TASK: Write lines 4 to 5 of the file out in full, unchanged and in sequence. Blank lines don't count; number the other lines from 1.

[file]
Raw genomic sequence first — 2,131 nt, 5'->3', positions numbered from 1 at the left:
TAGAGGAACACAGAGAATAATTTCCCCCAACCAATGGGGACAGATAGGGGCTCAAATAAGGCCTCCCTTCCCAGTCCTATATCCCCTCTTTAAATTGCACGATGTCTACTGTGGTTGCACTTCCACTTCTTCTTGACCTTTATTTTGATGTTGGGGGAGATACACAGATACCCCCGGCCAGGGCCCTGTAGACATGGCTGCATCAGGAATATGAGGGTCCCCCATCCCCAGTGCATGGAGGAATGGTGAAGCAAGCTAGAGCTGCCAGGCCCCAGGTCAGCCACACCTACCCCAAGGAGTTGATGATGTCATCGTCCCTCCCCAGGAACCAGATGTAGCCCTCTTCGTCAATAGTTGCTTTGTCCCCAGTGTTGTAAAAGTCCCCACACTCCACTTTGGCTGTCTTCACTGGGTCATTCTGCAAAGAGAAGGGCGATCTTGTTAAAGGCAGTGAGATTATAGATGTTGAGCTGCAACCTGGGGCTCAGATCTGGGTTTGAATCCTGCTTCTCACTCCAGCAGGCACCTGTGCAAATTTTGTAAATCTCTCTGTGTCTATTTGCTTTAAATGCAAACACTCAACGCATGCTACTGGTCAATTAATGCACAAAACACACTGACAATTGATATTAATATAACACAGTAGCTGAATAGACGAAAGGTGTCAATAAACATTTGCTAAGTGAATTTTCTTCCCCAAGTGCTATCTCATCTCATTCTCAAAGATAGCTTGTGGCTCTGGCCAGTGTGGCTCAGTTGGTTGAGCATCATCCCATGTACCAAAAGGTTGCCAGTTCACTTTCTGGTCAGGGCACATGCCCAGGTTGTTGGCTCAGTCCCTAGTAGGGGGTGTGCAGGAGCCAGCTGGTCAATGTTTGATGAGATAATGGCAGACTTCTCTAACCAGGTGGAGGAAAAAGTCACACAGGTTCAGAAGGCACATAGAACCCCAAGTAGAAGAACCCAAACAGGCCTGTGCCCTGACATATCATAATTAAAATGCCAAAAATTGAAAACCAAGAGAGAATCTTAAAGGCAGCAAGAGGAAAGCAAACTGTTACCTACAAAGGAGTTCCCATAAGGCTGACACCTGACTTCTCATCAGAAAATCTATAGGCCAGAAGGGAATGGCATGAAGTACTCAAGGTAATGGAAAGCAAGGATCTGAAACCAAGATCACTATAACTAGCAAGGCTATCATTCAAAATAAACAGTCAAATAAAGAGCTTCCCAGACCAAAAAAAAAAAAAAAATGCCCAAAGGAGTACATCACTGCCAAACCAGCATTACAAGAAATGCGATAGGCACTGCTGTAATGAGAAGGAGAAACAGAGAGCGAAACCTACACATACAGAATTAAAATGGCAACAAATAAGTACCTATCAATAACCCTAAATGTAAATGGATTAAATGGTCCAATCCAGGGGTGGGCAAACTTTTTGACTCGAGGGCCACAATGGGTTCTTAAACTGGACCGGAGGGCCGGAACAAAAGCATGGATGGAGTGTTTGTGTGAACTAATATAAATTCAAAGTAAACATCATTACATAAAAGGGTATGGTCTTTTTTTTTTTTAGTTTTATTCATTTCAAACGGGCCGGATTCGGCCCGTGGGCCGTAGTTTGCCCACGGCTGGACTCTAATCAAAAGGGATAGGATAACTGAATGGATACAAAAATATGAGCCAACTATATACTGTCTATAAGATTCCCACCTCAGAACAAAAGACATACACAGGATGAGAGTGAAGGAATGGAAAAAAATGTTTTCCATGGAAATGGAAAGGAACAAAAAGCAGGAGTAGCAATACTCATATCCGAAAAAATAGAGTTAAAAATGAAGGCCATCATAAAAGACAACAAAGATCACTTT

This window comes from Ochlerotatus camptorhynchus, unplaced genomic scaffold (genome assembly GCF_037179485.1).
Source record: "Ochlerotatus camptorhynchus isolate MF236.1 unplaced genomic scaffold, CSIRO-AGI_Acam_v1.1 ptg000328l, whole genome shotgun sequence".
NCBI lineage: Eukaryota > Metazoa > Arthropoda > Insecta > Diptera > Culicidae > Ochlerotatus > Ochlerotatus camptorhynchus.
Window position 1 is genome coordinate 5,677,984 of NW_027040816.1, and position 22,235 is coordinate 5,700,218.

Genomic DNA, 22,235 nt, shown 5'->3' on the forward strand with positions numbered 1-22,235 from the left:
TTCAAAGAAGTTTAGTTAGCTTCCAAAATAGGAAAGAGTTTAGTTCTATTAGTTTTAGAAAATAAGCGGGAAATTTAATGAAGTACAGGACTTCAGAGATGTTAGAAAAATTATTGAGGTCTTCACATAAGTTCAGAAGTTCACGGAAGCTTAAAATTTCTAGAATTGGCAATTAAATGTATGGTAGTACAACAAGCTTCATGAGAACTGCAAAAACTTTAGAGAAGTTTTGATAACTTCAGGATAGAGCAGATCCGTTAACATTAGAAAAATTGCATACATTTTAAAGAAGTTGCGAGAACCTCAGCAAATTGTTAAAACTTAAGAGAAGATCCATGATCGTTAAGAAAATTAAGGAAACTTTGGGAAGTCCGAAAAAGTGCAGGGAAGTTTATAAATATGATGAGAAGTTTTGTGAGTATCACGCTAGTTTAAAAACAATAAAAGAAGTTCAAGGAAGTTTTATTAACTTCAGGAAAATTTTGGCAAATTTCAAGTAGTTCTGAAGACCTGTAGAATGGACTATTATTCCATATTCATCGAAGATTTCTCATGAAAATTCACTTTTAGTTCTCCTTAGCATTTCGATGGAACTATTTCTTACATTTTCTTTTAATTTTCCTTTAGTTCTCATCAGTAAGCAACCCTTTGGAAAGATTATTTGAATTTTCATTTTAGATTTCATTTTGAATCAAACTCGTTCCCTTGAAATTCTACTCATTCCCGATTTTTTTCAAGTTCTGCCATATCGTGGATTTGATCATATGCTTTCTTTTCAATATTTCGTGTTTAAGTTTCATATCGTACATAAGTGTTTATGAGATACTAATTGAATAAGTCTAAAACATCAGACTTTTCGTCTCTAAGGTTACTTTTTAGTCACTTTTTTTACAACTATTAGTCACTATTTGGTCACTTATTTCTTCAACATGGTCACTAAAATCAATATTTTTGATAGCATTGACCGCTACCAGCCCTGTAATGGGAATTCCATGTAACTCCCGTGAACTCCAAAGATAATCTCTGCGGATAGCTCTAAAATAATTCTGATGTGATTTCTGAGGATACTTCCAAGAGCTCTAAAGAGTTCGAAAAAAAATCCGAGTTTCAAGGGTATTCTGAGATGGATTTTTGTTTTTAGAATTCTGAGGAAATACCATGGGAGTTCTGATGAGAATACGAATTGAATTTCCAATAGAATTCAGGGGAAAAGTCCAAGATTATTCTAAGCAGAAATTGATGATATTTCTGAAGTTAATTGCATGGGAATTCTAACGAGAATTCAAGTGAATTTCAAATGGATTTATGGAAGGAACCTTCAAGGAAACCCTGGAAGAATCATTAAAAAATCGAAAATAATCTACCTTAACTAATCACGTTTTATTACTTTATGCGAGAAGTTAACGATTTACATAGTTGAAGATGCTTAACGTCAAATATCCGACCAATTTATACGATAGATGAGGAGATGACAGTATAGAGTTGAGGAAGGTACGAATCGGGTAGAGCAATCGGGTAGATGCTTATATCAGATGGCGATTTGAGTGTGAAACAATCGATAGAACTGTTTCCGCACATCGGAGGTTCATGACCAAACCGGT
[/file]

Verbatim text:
Source record: "Ochlerotatus camptorhynchus isolate MF236.1 unplaced genomic scaffold, CSIRO-AGI_Acam_v1.1 ptg000328l, whole genome shotgun sequence".
NCBI lineage: Eukaryota > Metazoa > Arthropoda > Insecta > Diptera > Culicidae > Ochlerotatus > Ochlerotatus camptorhynchus.